Last night, the Alabama Senate voted to approve a sweeping new law that would ban all abortions. This bill, which is expected to be signed into law shortly, would be the most direct and frightening challenge to Roe v. Wade in recent memory.
The law is clear and disturbing in its simplicity. The New York Times writes:
As the organization Data for Progress points out, this new law doesn’t even follow the will of the Alabaman electorate. Support for abortion bans around the country remains exceptionally low, except, it seems, with old, usually male politicians.
Activists and lawmakers are already responding. Elizabeth Warren tweeted that the ban was “dangerous and exceptionally cruel.” Kamala Harris wrote that it would “criminalize doctors for doing their jobs.”
While people wait to see whether Governor Kay Ivey will veto it (she most likely won’t), there are some local organizations people have begun highlighting.
- The Alabama Women’s Center is the only provider of abortions in Northern Alabama. In a written statement, the organization’s medical director, Yashica Robinson, said the the center “will continue to provide quality healthcare services for women and families.” You can donate to the organization here.
- There’s also the Yellowhammer Fund, which provides financial help to anyone in Alabama seeking care from an Alabama abortion clinic. It is a member of the National Network of Abortion Funds. You can donate to Yellowhammer here.
- While there are already few clinics and organizations providing for Alabama specifically, the NNAF points out that there are a bunch of funds set up specifically for women in southern states.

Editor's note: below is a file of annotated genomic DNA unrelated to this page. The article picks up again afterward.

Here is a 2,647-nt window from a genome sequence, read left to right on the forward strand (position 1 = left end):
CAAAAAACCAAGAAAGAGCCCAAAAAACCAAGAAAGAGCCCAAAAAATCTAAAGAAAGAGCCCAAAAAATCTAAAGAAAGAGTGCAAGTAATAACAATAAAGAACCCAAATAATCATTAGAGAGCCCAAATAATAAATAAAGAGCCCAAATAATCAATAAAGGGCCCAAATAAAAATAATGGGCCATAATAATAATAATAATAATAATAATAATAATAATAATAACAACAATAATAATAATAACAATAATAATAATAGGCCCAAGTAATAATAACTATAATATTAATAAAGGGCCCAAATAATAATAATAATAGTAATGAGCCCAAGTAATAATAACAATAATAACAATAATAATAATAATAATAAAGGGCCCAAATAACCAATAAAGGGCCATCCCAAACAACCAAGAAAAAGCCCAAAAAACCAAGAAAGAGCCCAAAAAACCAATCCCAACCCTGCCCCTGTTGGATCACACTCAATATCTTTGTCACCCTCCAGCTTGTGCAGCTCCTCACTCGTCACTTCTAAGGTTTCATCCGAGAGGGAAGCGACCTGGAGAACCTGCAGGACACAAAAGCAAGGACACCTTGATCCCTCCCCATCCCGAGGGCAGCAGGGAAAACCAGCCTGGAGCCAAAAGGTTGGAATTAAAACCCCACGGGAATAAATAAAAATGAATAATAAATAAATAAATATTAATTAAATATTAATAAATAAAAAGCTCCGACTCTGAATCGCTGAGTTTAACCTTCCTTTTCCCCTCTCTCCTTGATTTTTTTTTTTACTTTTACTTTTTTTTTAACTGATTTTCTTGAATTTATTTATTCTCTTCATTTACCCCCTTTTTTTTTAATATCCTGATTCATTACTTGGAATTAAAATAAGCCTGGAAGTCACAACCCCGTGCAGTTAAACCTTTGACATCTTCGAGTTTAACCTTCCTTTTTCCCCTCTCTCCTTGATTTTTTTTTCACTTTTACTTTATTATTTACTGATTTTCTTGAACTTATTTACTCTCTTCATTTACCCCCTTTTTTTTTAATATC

- Many people are rightfully furious right now, but it’s important to know where to direct this anger. Telling women in Alabama to simply move isn’t going to help the situation, activists point out, nor is any other sort of victim blaming:
- Alabama has a long history of voter suppression, which is certainly one of the reasons this measure passed. As the Brennan Center for Justice writes, the state employs extremely strict voter registration law, has gerrymandered many of its districts to reduce the electoral voice of black citizens, and has been known to close polling stations without notice. If you want to learn more about this, or aid in the fight to re-enfranchise Alabama voters, you can get in touch with the Alabama Voting Rights Project.
While this development is certainly a big setback, activists maintain that the fight for women’s rights must go on. What people can do now is donate to the organizations of their choice as well as learn about the systemic failures that led to where we are.